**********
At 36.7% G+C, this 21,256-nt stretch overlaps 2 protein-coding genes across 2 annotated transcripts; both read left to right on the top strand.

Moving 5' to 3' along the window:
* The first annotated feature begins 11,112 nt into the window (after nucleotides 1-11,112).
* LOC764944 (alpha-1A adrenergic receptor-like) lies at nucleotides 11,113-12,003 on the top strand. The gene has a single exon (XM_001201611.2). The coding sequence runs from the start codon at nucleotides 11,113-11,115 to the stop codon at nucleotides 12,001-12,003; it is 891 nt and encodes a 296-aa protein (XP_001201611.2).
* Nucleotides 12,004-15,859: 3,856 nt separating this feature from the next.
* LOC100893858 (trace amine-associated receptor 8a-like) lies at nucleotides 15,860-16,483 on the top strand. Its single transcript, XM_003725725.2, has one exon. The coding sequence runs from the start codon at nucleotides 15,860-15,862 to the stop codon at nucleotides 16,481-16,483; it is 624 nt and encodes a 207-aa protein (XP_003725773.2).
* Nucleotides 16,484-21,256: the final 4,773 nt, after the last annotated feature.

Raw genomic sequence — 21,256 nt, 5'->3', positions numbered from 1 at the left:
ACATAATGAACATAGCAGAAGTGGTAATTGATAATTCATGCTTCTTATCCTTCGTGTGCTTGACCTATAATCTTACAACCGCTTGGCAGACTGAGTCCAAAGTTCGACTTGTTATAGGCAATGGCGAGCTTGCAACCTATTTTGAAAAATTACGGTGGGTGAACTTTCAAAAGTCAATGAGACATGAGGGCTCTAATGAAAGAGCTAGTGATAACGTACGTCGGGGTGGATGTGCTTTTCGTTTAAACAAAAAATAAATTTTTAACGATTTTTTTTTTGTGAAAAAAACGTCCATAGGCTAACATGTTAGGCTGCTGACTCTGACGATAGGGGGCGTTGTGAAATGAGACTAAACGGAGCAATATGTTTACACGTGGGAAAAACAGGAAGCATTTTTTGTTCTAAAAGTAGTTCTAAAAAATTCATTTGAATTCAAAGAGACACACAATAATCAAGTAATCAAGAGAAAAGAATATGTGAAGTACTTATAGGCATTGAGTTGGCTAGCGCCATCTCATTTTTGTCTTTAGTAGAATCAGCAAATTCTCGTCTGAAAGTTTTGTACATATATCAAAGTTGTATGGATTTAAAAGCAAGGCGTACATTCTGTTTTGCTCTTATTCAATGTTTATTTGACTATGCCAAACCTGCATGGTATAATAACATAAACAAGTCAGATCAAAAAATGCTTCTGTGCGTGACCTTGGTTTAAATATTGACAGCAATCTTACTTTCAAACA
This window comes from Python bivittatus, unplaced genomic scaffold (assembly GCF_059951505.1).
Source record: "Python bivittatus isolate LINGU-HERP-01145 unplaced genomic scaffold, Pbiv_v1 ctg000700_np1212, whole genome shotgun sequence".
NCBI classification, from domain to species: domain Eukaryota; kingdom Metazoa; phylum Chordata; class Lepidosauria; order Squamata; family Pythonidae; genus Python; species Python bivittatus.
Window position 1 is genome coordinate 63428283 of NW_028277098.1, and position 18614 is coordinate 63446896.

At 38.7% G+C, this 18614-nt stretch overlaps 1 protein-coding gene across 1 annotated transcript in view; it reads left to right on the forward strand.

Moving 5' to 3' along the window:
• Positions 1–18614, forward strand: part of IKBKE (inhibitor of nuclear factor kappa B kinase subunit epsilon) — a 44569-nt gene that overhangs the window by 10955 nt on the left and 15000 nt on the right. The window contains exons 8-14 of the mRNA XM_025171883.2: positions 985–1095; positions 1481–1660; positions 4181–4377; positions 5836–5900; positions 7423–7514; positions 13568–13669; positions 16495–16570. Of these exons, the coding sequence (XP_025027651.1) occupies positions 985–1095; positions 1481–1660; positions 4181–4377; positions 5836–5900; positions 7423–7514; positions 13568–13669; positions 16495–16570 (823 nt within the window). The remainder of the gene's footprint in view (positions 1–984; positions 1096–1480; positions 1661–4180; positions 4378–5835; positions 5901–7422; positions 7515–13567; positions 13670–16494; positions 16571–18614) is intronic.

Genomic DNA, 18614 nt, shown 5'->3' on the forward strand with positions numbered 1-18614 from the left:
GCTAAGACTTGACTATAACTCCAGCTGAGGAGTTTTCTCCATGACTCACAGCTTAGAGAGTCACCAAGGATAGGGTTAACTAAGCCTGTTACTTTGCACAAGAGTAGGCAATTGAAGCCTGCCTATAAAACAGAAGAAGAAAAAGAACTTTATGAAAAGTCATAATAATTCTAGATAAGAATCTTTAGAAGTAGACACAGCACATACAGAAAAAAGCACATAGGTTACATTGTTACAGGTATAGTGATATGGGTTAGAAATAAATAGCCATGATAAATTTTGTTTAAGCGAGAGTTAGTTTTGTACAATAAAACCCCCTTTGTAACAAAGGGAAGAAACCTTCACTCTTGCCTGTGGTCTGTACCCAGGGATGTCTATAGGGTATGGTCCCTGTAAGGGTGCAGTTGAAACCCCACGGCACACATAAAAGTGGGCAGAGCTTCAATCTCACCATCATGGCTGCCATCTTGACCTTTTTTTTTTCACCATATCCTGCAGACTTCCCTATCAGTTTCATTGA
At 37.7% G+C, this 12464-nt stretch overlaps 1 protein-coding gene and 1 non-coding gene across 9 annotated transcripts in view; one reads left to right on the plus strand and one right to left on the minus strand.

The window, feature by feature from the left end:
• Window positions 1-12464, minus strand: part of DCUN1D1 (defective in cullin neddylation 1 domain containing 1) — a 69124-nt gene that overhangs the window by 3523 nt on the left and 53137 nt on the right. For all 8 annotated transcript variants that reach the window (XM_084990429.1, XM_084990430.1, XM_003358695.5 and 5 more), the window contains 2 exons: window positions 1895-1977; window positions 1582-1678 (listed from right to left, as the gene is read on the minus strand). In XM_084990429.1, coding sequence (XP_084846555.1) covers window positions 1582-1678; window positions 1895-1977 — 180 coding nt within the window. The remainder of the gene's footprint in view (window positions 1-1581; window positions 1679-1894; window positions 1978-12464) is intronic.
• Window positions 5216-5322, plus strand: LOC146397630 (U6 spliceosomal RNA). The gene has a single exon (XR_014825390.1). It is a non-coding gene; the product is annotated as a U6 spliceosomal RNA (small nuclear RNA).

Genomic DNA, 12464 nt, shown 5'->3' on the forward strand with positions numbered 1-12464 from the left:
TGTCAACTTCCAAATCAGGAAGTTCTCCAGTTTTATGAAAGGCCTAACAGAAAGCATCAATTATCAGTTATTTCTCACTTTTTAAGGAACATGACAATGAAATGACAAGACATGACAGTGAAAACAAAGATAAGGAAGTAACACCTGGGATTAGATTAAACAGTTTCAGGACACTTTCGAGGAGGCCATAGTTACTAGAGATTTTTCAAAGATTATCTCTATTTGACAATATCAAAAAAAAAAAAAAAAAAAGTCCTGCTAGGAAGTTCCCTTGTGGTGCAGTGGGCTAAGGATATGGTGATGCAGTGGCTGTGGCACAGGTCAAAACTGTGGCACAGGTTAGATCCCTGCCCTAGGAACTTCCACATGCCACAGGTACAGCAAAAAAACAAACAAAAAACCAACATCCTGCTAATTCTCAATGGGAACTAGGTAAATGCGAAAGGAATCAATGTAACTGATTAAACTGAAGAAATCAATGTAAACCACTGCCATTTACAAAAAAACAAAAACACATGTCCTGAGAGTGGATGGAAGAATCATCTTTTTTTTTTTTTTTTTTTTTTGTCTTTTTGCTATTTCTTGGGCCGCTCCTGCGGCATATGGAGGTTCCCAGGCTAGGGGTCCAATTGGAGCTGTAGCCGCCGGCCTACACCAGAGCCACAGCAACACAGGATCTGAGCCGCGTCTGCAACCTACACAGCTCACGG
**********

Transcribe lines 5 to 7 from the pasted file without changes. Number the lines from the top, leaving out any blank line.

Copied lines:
* Nucleotides 12,004-15,859: 3,856 nt separating this feature from the next.
* LOC100893858 (trace amine-associated receptor 8a-like) lies at nucleotides 15,860-16,483 on the top strand. Its single transcript, XM_003725725.2, has one exon. The coding sequence runs from the start codon at nucleotides 15,860-15,862 to the stop codon at nucleotides 16,481-16,483; it is 624 nt and encodes a 207-aa protein (XP_003725773.2).
* Nucleotides 16,484-21,256: the final 4,773 nt, after the last annotated feature.